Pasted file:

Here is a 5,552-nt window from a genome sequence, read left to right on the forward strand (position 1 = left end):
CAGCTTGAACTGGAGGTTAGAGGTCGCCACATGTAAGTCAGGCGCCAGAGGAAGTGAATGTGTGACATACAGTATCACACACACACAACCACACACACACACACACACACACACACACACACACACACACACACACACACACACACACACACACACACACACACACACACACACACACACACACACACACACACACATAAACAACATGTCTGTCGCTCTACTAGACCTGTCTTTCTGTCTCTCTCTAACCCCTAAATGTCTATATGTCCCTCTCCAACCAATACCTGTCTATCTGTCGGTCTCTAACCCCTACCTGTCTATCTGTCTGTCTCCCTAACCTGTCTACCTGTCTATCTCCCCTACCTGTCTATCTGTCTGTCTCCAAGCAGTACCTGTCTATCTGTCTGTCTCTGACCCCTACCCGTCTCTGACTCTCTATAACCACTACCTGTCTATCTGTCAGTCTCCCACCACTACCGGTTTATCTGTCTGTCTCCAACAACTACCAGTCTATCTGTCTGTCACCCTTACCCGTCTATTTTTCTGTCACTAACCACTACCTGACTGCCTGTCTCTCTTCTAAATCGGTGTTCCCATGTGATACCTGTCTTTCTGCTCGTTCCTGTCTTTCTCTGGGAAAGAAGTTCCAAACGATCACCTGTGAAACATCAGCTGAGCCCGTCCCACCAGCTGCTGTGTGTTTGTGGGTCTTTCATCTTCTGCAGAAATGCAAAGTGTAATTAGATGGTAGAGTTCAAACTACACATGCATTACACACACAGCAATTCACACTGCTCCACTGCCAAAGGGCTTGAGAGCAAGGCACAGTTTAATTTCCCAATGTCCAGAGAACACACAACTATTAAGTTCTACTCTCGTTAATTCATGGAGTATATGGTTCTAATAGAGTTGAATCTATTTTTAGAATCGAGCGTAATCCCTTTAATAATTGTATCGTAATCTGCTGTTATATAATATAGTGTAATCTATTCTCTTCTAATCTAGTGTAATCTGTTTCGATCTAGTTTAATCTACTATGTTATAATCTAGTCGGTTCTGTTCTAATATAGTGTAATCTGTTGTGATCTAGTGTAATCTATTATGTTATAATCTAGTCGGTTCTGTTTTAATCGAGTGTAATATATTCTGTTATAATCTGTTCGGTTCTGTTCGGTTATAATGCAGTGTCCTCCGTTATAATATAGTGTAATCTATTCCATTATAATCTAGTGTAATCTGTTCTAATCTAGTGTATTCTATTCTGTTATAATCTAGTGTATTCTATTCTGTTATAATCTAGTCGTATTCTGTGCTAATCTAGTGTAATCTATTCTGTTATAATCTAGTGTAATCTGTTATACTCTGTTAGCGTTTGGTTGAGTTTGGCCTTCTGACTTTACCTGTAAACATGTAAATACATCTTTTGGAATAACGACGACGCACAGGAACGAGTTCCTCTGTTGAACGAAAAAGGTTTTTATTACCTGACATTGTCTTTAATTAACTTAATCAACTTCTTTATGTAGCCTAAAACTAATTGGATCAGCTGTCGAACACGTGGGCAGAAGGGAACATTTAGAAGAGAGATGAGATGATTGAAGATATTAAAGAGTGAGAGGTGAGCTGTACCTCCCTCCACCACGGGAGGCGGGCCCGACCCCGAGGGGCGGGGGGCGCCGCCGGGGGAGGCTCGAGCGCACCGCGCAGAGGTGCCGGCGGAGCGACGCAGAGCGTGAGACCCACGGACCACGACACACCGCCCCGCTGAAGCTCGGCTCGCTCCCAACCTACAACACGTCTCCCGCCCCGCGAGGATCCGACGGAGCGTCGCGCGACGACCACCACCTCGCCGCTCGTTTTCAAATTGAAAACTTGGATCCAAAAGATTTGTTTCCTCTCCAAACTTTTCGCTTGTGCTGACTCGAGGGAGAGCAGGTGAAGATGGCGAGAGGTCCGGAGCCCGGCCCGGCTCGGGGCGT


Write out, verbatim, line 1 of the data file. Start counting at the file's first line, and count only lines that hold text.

Here is a 5,552-nt window from a genome sequence, read left to right on the forward strand (position 1 = left end):